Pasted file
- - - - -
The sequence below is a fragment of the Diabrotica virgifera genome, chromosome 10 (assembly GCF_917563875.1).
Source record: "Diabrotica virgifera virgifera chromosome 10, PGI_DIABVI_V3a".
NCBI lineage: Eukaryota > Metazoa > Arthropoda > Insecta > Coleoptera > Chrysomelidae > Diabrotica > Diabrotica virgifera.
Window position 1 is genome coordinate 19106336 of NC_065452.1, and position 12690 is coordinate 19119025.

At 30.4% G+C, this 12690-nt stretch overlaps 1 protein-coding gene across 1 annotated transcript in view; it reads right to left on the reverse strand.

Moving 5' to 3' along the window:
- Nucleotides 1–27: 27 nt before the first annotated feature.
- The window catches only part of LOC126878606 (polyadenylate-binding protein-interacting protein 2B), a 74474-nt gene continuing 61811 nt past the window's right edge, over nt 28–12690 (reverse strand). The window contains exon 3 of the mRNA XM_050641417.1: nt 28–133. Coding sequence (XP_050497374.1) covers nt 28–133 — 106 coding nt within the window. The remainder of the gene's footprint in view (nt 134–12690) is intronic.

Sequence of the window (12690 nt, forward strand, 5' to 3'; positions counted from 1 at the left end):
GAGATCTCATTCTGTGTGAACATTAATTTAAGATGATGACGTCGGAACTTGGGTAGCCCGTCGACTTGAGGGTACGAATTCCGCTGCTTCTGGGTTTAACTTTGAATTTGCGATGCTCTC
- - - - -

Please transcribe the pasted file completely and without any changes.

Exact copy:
The sequence below is a fragment of the Diabrotica virgifera genome, chromosome 10 (assembly GCF_917563875.1).
Source record: "Diabrotica virgifera virgifera chromosome 10, PGI_DIABVI_V3a".
NCBI lineage: Eukaryota > Metazoa > Arthropoda > Insecta > Coleoptera > Chrysomelidae > Diabrotica > Diabrotica virgifera.
Window position 1 is genome coordinate 19106336 of NC_065452.1, and position 12690 is coordinate 19119025.

At 30.4% G+C, this 12690-nt stretch overlaps 1 protein-coding gene across 1 annotated transcript in view; it reads right to left on the reverse strand.

Moving 5' to 3' along the window:
- Nucleotides 1–27: 27 nt before the first annotated feature.
- The window catches only part of LOC126878606 (polyadenylate-binding protein-interacting protein 2B), a 74474-nt gene continuing 61811 nt past the window's right edge, over nt 28–12690 (reverse strand). The window contains exon 3 of the mRNA XM_050641417.1: nt 28–133. Coding sequence (XP_050497374.1) covers nt 28–133 — 106 coding nt within the window. The remainder of the gene's footprint in view (nt 134–12690) is intronic.

Sequence of the window (12690 nt, forward strand, 5' to 3'; positions counted from 1 at the left end):
GAGATCTCATTCTGTGTGAACATTAATTTAAGATGATGACGTCGGAACTTGGGTAGCCCGTCGACTTGAGGGTACGAATTCCGCTGCTTCTGGGTTTAACTTTGAATTTGCGATGCTCTC